Thursday, August 1, 2013

MUFON, Science and Deception, Part Two

Deception Is Deception Is Deception

The single most important challenge facing Jan Harzan and his board of directors may very well involve effectively marketing MUFON while refraining from blatantly misrepresenting the nature and value of its activities. Mr. Harzan would not be the first MUFON leader to struggle with the seemingly contradictory task of maintaining the support of UFO enthusiasts while simultaneously trying to keep investigations and public presentations up to scientific standards.

Let's face it, some self-described researchers enjoy popularity within an increasingly desensitized UFO community because of grandstanding, absurd proclamations and abilities to keep themselves up to their necks in bitter controversies. Organizations such as MUFON must then decide whether they will provide venues for such sensationalizing or opt to take the high road, declining to offer a podium – and forfeiting potential ticket sales and revenue in the process.

Retired scientist Frank Purcell, whose comments were featured in Part One of this post, was involved with MUFON for a short time. He explained, “I left that organization partly because known charlatans are given credence by what should be a scientific organization. These cranks and shysters are welcomed to the MUFON symposiums. The theme MUFON has, as do most UFO organizations, is that earth is being visited by ET. That bias is considered a given without a shred of scientific evidence to support it. The bias makes what should be a scientific approach to something mysterious into something more resembling a religion.”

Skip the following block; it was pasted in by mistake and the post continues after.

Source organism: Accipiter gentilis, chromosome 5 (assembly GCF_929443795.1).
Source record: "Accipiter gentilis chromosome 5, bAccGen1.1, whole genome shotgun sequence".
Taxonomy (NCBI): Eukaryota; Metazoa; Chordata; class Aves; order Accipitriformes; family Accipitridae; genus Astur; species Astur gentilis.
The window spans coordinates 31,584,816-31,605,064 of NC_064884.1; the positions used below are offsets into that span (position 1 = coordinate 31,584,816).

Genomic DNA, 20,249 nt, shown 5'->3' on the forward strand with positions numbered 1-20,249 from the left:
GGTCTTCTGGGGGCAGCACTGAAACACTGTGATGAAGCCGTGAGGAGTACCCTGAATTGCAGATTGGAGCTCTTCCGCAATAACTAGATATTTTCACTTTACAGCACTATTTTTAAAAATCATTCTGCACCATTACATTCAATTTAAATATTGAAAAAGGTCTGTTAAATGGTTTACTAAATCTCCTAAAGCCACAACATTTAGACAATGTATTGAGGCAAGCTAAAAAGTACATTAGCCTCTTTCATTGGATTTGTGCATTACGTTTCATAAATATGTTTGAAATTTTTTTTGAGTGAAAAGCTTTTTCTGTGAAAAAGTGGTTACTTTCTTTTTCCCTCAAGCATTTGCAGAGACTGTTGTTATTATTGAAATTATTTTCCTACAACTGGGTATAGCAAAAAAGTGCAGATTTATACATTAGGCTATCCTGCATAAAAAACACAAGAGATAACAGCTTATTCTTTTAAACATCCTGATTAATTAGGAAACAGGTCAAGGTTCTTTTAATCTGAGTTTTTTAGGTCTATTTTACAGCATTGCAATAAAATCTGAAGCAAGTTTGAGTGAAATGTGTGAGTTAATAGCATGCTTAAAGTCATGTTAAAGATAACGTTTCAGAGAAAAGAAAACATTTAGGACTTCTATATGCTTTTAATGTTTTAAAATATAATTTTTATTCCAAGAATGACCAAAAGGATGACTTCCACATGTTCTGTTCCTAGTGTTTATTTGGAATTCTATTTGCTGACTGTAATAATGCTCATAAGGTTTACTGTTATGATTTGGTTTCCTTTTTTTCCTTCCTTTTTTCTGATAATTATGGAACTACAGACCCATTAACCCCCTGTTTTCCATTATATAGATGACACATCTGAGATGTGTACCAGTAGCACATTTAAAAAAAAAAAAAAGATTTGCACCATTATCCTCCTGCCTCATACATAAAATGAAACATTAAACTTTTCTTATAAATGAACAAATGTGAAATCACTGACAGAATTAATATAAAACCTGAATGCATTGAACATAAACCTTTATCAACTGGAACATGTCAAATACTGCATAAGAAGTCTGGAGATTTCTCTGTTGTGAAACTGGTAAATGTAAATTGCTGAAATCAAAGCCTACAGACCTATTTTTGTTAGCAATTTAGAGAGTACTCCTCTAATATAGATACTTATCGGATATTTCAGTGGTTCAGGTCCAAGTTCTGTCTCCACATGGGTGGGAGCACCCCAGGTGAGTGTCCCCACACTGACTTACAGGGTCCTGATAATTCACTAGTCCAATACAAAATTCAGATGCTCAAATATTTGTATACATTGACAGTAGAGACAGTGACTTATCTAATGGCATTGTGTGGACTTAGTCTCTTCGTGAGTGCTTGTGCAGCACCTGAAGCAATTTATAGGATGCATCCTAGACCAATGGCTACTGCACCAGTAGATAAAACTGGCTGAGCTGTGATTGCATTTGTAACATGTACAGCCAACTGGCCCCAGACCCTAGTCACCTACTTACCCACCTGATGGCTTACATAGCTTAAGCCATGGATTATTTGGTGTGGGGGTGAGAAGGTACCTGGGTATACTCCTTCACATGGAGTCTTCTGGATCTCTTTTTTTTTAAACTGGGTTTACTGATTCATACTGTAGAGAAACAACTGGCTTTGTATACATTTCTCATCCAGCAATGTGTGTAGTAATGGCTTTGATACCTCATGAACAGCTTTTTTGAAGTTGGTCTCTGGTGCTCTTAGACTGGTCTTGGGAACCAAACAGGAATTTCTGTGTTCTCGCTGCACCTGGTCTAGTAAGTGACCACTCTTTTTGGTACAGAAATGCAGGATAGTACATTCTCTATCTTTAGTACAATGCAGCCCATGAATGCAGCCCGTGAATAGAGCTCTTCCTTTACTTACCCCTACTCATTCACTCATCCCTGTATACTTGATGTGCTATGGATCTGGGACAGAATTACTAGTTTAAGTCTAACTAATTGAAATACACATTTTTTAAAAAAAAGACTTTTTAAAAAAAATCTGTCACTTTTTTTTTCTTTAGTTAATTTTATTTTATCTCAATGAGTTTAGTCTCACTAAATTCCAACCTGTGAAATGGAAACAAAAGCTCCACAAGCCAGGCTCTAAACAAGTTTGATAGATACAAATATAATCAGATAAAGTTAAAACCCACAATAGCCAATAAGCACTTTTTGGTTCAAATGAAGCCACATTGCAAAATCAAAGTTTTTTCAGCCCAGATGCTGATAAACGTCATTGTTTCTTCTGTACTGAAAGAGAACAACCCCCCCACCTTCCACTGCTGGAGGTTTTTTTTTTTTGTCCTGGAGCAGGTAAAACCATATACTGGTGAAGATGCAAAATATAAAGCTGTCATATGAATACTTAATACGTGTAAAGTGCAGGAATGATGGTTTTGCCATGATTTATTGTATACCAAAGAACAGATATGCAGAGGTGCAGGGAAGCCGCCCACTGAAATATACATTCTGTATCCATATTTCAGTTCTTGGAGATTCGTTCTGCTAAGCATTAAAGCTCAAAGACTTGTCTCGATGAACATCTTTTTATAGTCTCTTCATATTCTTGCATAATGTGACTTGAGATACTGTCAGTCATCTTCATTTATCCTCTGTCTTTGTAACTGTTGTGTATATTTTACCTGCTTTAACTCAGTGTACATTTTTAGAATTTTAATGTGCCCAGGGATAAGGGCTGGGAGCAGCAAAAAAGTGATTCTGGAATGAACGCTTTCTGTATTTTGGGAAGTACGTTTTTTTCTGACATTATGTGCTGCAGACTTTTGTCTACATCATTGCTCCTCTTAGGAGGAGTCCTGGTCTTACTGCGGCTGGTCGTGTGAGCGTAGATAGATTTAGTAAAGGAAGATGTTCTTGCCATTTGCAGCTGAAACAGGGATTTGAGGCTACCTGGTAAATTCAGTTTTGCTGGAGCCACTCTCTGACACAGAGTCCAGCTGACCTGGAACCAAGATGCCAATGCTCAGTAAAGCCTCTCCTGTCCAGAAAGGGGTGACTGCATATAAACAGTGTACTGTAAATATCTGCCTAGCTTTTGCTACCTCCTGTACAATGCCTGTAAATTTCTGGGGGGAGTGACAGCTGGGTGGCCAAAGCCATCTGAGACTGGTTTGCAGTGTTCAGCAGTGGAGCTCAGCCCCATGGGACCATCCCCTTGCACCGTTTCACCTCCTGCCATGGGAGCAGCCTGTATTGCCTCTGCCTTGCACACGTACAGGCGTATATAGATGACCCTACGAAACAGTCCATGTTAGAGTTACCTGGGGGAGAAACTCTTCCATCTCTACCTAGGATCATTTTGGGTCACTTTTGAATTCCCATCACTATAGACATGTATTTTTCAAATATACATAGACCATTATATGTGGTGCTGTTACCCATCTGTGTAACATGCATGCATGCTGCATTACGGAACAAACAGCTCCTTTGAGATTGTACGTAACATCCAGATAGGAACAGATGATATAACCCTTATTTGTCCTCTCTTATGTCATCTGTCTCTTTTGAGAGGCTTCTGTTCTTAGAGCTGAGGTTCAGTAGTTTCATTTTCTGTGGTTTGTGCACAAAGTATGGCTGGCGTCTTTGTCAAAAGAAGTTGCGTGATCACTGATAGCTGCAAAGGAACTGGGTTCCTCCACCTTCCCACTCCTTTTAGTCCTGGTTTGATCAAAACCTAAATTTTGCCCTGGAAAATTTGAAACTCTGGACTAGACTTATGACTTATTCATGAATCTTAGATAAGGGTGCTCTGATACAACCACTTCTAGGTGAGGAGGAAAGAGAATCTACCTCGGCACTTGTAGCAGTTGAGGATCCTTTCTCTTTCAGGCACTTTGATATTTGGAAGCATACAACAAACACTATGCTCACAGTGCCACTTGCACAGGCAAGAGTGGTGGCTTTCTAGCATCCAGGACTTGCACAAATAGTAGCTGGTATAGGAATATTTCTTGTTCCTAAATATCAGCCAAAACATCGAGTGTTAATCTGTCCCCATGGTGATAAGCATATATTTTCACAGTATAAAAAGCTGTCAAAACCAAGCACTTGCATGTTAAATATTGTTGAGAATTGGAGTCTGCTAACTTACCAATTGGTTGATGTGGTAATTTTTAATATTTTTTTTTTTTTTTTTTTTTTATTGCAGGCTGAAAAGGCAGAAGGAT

Barbara Lamb
Perhaps nowhere is the UFO community more divided and passionate about such issues than in the case of alleged alien abduction and those who research the subject. It could indeed be considered concerning that an organization claiming to conduct scientific research provides venues for individuals who persist in offering witness testimony as primary evidence, including the use of regressive hypnosis as a memory retrieval tool. Moreover, “researchers” often keep such alleged witnesses anonymous and unseen, employ hypnosis as a preferred method of investigation and fail to provide reasonable or even indirect evidence (such as medical examinations and medical records) for review by qualified and unbiased third parties. Scientific research papers are virtually never authored by researchers of abduction or submitted for peer review, and, in many cases, peer review and public accountability are blatantly and intentionally avoided. This is simply not science, and suggesting otherwise is, by any other name, deception.

Real and Here?

We need look no further than MUFON Southern California for any number of circumstances involving the enabling of sham inquiry and the perpetual lack of accountability for its consequences. After MacDonald's turn in the MUFON hot seat was announced, he agreed in January of 2012 to address some questions from The UFO Trail. In response to inquiries about hypnosis and its promotion by the supposedly scientifically oriented MUFON, MacDonald could have easily been interpreted as endorsing its use, or, at best, skirting the topic. Particularly at issue were appearances by David Jacobs at events sponsored by MUFON, including one in Southern California, of which MacDonald stated he had "no problem."